The Money Lawyers: The No-Holds-Barred World of Today's Richest and Most Powerful Lawyers
Wooster, Martin Morse, Freeman
The Money Lawyers: The No-Holds-Barred World of Today's Richest and Most Powerful Lawyers by Joseph C. Goulden Truman Talley Books * 2005 * 396 pages * $27.95
Reviewed by Martin Morse Wooster
In good times or bad, whether Republicans or Democrats are in power, trial lawyers are up to no good. But who are these people? What sort of lawyer would devote his life to making millions from class-action suits?
Joseph C. Goulden's The Money Lawyers is an excellent guide to the lives and ideas of the megalawyers who wage war against American corporations. Goulden is an experienced author who is best known for The Superlawyers, a 1972 bestseller that showed what life was like inside major law firms.
Goulden, who describes himself as a "quasi libertarian," is a fair-minded writer and persuaded several trial lawyers to talk to him. Chapters in this book include profiles of Washington insider Tommy Boggs, Microsoftbasher David Boies, and securities lawyers William Lerach and MelvynWeiss.
Two of Goulden's chapters, however, are about two of the most notorious class-action suits of the 1990s: breast implants and the diet-drug combination "fenphen." Here Goulden shows why class-action suits don't solve the problems they are meant to correct.
In the breast-implants case, lawyers could show that the companies that made silicone-based implants tried to make the membranes as thin as possible in order to make sure that the implants were as life-like as possible. Because these membranes were thin, they leaked 4-6 percent of the time. Dow Corning, the major manufacturer, was understandably reluctant to reveal this; a 1975 memo from a Dow Corning salesman noted, "I don't know who is responsible for this decision [to sell leaky implants], but it has to be right up there with the Pinto gas tank."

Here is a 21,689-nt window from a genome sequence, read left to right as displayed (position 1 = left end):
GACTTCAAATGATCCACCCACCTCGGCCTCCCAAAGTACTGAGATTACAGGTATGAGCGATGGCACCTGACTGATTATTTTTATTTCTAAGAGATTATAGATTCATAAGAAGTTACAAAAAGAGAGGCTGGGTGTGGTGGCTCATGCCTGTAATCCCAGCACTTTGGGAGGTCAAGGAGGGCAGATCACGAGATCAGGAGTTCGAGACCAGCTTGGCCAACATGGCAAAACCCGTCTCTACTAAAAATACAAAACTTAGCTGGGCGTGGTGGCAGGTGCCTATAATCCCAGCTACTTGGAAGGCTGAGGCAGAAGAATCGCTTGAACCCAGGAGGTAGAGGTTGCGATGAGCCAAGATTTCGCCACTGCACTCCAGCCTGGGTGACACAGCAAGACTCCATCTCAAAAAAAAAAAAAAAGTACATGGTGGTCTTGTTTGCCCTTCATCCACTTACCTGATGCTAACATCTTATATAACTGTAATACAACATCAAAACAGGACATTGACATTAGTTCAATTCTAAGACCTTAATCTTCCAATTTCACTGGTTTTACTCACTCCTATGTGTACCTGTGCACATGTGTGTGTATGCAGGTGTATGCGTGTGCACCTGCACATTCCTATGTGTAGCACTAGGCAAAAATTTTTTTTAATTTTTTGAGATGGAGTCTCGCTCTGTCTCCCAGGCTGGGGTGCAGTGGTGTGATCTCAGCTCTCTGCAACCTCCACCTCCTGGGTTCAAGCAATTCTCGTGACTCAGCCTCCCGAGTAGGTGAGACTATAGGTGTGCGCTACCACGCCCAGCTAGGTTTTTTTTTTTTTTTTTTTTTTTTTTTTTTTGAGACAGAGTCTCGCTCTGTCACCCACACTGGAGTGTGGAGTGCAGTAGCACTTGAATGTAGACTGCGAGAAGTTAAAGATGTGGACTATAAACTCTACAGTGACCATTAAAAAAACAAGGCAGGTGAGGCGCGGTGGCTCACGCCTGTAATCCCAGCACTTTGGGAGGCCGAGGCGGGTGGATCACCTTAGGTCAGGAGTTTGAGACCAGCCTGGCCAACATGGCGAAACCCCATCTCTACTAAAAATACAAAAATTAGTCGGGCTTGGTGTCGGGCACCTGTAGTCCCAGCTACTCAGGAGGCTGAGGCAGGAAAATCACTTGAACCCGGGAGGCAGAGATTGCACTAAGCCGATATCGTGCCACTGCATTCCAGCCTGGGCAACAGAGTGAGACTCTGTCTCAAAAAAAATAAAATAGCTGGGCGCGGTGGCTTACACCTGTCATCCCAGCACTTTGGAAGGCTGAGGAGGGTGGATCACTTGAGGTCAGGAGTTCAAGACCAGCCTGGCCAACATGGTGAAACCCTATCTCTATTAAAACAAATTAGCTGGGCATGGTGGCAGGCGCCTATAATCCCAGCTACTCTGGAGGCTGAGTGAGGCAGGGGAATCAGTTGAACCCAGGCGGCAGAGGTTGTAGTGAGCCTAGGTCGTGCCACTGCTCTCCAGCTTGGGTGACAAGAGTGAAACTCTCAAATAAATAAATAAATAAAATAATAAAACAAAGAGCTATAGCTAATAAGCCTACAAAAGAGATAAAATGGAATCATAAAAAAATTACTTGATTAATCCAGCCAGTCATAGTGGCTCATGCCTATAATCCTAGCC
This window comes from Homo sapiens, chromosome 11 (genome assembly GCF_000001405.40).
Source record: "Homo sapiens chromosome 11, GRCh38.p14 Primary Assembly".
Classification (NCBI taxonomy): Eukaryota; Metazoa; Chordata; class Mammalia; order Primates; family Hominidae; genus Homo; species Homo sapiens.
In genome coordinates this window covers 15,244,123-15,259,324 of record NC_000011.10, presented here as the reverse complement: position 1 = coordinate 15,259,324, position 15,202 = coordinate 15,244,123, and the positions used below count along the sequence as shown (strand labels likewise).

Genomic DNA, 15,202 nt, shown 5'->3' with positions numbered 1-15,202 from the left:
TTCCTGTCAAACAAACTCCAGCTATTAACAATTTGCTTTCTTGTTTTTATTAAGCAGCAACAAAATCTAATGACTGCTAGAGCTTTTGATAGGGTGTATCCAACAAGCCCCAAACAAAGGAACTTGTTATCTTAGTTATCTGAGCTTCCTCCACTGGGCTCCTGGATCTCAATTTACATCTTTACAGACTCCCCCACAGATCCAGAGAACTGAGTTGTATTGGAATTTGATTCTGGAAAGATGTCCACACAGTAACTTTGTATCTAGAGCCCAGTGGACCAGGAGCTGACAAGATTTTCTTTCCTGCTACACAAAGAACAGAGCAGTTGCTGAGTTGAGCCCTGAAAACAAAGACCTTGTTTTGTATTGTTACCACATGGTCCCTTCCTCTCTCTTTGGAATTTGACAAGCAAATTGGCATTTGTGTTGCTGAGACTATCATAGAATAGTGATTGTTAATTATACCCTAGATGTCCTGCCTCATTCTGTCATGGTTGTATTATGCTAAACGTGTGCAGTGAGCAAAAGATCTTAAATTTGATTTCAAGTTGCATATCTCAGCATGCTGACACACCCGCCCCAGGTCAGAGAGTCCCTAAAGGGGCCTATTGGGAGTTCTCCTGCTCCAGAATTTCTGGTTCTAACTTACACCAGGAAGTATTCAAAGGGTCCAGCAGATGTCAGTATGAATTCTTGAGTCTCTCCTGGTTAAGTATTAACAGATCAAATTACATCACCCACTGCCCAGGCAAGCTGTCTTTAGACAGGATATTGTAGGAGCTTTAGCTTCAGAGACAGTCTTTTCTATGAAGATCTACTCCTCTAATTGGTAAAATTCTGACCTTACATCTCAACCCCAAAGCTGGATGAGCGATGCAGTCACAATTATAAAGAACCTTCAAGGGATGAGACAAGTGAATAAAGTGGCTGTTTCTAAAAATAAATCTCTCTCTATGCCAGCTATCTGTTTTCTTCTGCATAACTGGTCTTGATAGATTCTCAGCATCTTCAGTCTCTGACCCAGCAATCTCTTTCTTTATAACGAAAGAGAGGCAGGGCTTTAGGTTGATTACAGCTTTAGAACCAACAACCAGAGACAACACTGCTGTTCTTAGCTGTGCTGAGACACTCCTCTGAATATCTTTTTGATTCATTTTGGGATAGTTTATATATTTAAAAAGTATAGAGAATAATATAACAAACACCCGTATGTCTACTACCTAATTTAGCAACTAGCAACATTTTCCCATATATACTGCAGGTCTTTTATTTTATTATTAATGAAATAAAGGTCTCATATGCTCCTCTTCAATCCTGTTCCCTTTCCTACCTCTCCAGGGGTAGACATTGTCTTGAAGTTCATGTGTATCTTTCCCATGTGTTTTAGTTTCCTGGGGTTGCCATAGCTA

But no one was able to show that the leaked silicone harmed women. That didn't stop trial lawyers from raking in millions by persuading juries that the women they represented had illnesses caused by silicone. Trial lawyers also had allies, such as Dr. Sidney Wolfe, head of the Nader-founded Public Citizen and a relentless advocate for bigger government. Journalists also used the "evidence" gathered by class-action lawyers as a basis for sensational stories; most notoriously, Connie Chung charged in 1990 that silicone was "an ooze of slimy gelatin that could be poisoning women."
Goulden sees trial lawyers as having a better record in the fen-phen case, as plaintiffs were able to show that taking fenfluramine and phentermine for long periods did substantially increase the risk of heart disease and stroke. …